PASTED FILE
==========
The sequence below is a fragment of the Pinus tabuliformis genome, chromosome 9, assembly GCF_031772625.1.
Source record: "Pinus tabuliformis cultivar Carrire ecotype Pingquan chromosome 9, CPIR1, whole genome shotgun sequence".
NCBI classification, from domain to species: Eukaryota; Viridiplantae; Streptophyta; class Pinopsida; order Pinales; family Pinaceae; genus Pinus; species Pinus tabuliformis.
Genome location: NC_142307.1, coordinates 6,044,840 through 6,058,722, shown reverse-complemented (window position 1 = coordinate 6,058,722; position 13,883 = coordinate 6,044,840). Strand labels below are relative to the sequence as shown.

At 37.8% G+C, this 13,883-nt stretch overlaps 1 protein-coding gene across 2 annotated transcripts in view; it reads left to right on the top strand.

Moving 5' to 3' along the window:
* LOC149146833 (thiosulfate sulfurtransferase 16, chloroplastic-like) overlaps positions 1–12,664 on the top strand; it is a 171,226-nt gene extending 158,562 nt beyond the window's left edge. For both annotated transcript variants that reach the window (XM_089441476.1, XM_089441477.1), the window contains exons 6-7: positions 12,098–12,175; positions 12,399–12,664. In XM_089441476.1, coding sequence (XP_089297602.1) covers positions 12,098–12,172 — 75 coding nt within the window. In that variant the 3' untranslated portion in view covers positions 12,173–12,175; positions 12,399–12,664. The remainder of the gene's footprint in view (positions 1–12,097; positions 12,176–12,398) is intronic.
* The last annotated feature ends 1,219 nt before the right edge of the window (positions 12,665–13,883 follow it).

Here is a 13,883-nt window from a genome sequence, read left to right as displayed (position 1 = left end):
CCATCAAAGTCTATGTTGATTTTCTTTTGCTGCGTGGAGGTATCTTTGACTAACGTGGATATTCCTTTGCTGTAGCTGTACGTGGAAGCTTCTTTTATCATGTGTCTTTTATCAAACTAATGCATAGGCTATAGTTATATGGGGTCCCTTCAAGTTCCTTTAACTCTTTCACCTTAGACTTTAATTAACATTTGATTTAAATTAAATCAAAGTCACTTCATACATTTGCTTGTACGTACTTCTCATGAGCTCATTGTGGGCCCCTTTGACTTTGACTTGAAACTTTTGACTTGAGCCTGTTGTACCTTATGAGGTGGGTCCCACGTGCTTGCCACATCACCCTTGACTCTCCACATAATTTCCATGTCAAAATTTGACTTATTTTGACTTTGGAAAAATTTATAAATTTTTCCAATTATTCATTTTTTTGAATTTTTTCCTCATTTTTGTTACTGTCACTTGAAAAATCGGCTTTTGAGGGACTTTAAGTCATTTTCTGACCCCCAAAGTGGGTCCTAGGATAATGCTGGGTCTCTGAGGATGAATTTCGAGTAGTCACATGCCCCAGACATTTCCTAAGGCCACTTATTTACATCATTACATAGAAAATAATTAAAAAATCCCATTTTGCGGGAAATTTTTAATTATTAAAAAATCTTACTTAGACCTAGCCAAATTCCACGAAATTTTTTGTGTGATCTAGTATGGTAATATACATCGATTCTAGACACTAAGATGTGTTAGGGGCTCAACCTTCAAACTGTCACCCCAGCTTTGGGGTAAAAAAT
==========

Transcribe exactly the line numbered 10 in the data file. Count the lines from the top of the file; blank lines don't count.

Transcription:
CCATCAAAGTCTATGTTGATTTTCTTTTGCTGCGTGGAGGTATCTTTGACTAACGTGGATATTCCTTTGCTGTAGCTGTACGTGGAAGCTTCTTTTATCATGTGTCTTTTATCAAACTAATGCATAGGCTATAGTTATATGGGGTCCCTTCAAGTTCCTTTAACTCTTTCACCTTAGACTTTAATTAACATTTGATTTAAATTAAATCAAAGTCACTTCATACATTTGCTTGTACGTACTTCTCATGAGCTCATTGTGGGCCCCTTTGACTTTGACTTGAAACTTTTGACTTGAGCCTGTTGTACCTTATGAGGTGGGTCCCACGTGCTTGCCACATCACCCTTGACTCTCCACATAATTTCCATGTCAAAATTTGACTTATTTTGACTTTGGAAAAATTTATAAATTTTTCCAATTATTCATTTTTTTGAATTTTTTCCTCATTTTTGTTACTGTCACTTGAAAAATCGGCTTTTGAGGGACTTTAAGTCATTTTCTGACCCCCAAAGTGGGTCCTAGGATAATGCTGGGTCTCTGAGGATGAATTTCGAGTAGTCACATGCCCCAGACATTTCCTAAGGCCACTTATTTACATCATTACATAGAAAATAATTAAAAAATCCCATTTTGCGGGAAATTTTTAATTATTAAAAAATCTTACTTAGACCTAGCCAAATTCCACGAAATTTTTTGTGTGATCTAGTATGGTAATATACATCGATTCTAGACACTAAGATGTGTTAGGGGCTCAACCTTCAAACTGTCACCCCAGCTTTGGGGTAAAAAAT